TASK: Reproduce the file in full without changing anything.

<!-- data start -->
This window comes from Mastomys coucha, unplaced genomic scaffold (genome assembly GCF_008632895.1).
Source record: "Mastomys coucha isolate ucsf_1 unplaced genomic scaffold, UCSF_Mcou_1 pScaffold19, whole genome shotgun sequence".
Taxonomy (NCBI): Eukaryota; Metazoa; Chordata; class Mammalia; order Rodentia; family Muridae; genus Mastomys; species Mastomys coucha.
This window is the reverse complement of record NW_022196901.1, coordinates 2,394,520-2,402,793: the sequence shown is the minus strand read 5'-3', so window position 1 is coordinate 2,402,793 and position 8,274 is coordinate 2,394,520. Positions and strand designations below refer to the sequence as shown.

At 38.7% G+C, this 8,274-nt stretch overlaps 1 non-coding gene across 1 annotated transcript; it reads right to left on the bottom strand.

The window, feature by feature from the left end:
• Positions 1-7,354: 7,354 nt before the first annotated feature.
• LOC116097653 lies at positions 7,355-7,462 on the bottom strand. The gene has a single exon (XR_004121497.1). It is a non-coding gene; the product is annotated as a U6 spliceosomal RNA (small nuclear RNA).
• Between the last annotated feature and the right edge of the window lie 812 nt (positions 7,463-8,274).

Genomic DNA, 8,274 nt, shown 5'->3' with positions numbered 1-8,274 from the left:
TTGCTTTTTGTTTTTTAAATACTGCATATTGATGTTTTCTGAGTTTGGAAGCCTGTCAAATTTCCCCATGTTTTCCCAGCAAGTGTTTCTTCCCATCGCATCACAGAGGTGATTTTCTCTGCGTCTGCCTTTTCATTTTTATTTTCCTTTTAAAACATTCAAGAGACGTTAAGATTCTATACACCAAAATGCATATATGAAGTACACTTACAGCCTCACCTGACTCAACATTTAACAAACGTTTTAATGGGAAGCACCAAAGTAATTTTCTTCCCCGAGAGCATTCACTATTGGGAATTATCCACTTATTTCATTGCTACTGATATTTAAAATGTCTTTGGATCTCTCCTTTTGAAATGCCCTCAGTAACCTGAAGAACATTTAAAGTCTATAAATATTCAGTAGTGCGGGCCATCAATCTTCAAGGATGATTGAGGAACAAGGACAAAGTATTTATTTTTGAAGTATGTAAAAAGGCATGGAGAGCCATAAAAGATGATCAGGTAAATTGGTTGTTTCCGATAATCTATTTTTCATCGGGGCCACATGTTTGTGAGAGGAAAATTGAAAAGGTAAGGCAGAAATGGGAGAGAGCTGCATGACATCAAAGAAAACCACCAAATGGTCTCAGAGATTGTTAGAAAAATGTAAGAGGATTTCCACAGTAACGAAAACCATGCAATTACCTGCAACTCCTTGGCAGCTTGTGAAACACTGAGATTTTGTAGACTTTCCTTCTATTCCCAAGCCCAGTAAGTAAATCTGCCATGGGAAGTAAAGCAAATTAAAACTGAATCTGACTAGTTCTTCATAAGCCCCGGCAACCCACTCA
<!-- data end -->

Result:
This window comes from Mastomys coucha, unplaced genomic scaffold (genome assembly GCF_008632895.1).
Source record: "Mastomys coucha isolate ucsf_1 unplaced genomic scaffold, UCSF_Mcou_1 pScaffold19, whole genome shotgun sequence".
Taxonomy (NCBI): Eukaryota; Metazoa; Chordata; class Mammalia; order Rodentia; family Muridae; genus Mastomys; species Mastomys coucha.
This window is the reverse complement of record NW_022196901.1, coordinates 2,394,520-2,402,793: the sequence shown is the minus strand read 5'-3', so window position 1 is coordinate 2,402,793 and position 8,274 is coordinate 2,394,520. Positions and strand designations below refer to the sequence as shown.

At 38.7% G+C, this 8,274-nt stretch overlaps 1 non-coding gene across 1 annotated transcript; it reads right to left on the bottom strand.

The window, feature by feature from the left end:
• Positions 1-7,354: 7,354 nt before the first annotated feature.
• LOC116097653 lies at positions 7,355-7,462 on the bottom strand. The gene has a single exon (XR_004121497.1). It is a non-coding gene; the product is annotated as a U6 spliceosomal RNA (small nuclear RNA).
• Between the last annotated feature and the right edge of the window lie 812 nt (positions 7,463-8,274).

Genomic DNA, 8,274 nt, shown 5'->3' with positions numbered 1-8,274 from the left:
TTGCTTTTTGTTTTTTAAATACTGCATATTGATGTTTTCTGAGTTTGGAAGCCTGTCAAATTTCCCCATGTTTTCCCAGCAAGTGTTTCTTCCCATCGCATCACAGAGGTGATTTTCTCTGCGTCTGCCTTTTCATTTTTATTTTCCTTTTAAAACATTCAAGAGACGTTAAGATTCTATACACCAAAATGCATATATGAAGTACACTTACAGCCTCACCTGACTCAACATTTAACAAACGTTTTAATGGGAAGCACCAAAGTAATTTTCTTCCCCGAGAGCATTCACTATTGGGAATTATCCACTTATTTCATTGCTACTGATATTTAAAATGTCTTTGGATCTCTCCTTTTGAAATGCCCTCAGTAACCTGAAGAACATTTAAAGTCTATAAATATTCAGTAGTGCGGGCCATCAATCTTCAAGGATGATTGAGGAACAAGGACAAAGTATTTATTTTTGAAGTATGTAAAAAGGCATGGAGAGCCATAAAAGATGATCAGGTAAATTGGTTGTTTCCGATAATCTATTTTTCATCGGGGCCACATGTTTGTGAGAGGAAAATTGAAAAGGTAAGGCAGAAATGGGAGAGAGCTGCATGACATCAAAGAAAACCACCAAATGGTCTCAGAGATTGTTAGAAAAATGTAAGAGGATTTCCACAGTAACGAAAACCATGCAATTACCTGCAACTCCTTGGCAGCTTGTGAAACACTGAGATTTTGTAGACTTTCCTTCTATTCCCAAGCCCAGTAAGTAAATCTGCCATGGGAAGTAAAGCAAATTAAAACTGAATCTGACTAGTTCTTCATAAGCCCCGGCAACCCACTCA